Review: The Art of The Steal
PLOT: A former thief gets roped into pulling off a massive art heist with his half-brother, who betrayed him years earlier.
REVIEW: While not poised to knock anybody's socks off, a very likable ensemble cast and some clever wordplay make Jonathan Sobel's THE ART OF THE STEAL a pleasant surprise. A fairly light-hearted caper flick, it's the rare case where you can feel several different influences at work - primarily the OCEAN'S ELEVEN series but also THE USUAL SUSPECTS and Guy Ritchie's early crime comedies - and yet the end result is enjoyable enough on its own that you don't hold its creative theft against it.
The film's greatest asset is Kurt Russell, as charming as ever, playing a character named "Crunch" Calhoun. In his heyday, Crunch was an expert wheelman, and his team of international thieves were the best in the art heist business. (The movie is careful to note this gang's crime sprees are mostly harmless, with no one ever getting hurt.) Now he's crashing his bike Evil Knievel-style for paltry bucks at auto shows. His downfall was precipitated by a double-cross by his half-brother Nicky (Matt Dillon), who got caught red-handed during a scam and opted to turn Crunch in instead of taking the heat himself. (He would have gotten life in prison, whereas Crunch "only" had to do seven years because he had no record.) Naturally, he's reunited with Nicky when the latter becomes caught up in a plot to steal the Gutenberg Bible, with the tense alliance being eased some by bringing the old gang back together, with the aid of Crunch's new assistant Francie (Jay Baruchel).
THE ART OF THE STEAL pulls out ever caper movie trope in the book; characters explain their plots while we see footage of said plot in action; a crime is shown one way then revealed to have gone down a different way entirely later on; a genuine piece of art turns out to be a forgery, while the one we thought was a fake has been real all along. And so it goes... Sobel has certainly studied up, and he handles the action and comedy ably while never quite elevating THE ART OF THE STEAL to a master class level. Which is okay, because at 90 minutes the film is swift, easy to digest and harmless, possessing nary a mean bone in its body. Its attitude and outlook are quite bright, actually, with the focus on camaraderie as opposed to violence or revenge.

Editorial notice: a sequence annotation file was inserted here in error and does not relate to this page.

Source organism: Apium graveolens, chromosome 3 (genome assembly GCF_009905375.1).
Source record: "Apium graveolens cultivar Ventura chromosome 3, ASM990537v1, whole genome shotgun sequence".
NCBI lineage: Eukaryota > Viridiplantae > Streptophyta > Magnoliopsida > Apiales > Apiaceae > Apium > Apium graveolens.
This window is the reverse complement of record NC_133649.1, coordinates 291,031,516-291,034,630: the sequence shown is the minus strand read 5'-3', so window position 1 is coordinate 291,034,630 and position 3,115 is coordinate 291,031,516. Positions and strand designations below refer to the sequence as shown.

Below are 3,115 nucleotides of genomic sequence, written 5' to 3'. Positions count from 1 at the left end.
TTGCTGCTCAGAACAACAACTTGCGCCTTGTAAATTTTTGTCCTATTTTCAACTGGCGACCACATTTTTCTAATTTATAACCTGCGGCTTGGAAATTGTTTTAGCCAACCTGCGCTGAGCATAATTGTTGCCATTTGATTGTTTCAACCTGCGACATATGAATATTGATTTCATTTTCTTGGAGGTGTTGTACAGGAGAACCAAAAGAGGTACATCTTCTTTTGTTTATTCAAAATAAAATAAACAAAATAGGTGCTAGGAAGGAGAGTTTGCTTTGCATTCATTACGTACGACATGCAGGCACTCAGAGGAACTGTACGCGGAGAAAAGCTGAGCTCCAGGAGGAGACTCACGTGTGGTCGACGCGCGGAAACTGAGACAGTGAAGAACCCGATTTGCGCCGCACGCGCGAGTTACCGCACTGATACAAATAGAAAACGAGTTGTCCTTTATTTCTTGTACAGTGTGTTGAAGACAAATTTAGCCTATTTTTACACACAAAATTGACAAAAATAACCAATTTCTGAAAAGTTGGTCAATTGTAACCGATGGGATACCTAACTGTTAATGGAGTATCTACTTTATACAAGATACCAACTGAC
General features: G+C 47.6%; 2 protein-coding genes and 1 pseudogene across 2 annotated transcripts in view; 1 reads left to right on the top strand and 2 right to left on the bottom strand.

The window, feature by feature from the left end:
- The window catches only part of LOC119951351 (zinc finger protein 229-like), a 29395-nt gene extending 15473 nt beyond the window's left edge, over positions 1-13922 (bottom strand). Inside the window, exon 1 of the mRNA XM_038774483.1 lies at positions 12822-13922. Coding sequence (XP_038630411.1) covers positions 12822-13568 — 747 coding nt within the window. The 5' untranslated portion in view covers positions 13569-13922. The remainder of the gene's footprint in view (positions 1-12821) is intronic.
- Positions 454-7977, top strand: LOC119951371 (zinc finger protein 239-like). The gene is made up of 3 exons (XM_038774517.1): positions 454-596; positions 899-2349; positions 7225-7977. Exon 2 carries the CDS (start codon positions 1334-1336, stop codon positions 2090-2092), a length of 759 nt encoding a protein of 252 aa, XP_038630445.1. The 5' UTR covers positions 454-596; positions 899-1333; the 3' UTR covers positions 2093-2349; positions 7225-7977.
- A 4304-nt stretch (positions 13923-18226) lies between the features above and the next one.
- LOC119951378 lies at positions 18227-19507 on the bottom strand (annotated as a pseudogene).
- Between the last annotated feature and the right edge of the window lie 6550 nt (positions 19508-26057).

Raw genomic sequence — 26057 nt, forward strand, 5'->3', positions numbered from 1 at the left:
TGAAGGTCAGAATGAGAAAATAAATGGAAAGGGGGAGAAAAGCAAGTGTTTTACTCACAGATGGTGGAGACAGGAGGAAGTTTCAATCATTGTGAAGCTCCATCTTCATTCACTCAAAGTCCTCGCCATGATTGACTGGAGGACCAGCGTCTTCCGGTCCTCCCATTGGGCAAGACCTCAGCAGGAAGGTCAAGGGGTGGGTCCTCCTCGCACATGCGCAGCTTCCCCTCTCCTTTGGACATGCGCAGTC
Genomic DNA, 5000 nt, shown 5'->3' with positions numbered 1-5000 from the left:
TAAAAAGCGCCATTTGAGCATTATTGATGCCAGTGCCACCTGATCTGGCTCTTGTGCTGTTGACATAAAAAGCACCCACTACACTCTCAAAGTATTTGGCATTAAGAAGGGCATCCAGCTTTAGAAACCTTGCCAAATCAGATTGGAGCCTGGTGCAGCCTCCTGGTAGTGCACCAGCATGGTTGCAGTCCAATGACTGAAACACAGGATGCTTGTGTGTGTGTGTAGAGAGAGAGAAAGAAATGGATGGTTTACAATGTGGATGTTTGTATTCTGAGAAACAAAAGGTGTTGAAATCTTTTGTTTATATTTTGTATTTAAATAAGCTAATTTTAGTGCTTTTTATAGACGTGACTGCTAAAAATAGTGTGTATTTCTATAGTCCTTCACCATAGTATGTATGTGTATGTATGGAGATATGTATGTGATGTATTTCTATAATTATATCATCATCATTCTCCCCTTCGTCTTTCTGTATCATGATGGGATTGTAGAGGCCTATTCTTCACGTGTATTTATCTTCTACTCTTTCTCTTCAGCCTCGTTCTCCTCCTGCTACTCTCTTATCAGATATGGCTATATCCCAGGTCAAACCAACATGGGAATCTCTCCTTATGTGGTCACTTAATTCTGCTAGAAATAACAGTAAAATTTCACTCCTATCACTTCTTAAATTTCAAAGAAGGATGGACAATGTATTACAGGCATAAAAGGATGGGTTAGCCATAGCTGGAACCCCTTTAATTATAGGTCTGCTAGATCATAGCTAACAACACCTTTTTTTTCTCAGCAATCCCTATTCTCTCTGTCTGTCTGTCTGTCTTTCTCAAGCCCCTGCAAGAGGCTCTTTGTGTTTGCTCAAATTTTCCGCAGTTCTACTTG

Sobel has filled each part ably, with the roles seemingly tailor-made for the actors who inhabit them. Russell is an affable man's man; Baruchel is a paranoid wise-ass; Dillon is a slick but untrustworthy jerk; Terrence Stamp - as a former crook hesitantly helping the authorities - is steely coolness personified. The supporting cast, while not made up of household names, is equal to the task of matching the charisma of the main players; veteran Canadian character actor Kenneth Welsh has a grand old time as a randy Irish con artist, while Chris Diamantopoulos (Moe from the THREE STOOGES movie) conjures a perfectly acceptable, and stereotypical, French accent as the team's expert forger. "The Daily Show's" Jason Jones is also entertaining as a seriously jerky Interpol agent who is paired with Stamp; what an odd couple that is.
If there's a disappointment in the character department, it's that there's no room for the ladies, and if this movie needs anything it's a female touch to balance out all the snarky male bonding. It has almost nothing for its female lead to do; Katheryn Winnick's Lola, Russell's girlfriend/assistant, is practically relegated to the sidelines for the entire movie, popping up when convenient for the plot. The only other female character who comes close to mattering is called "Olga Something-Long" because no one can remember her name; she gets about 3 minutes of screen time.
But fans of Russell will definitely want to show up for this one; the man's appearances on the big (or small) screen are too few and far between, and his presence is as strong as ever. They just don't make movie stars like this anymore. Come back, Kurt, cinema needs you.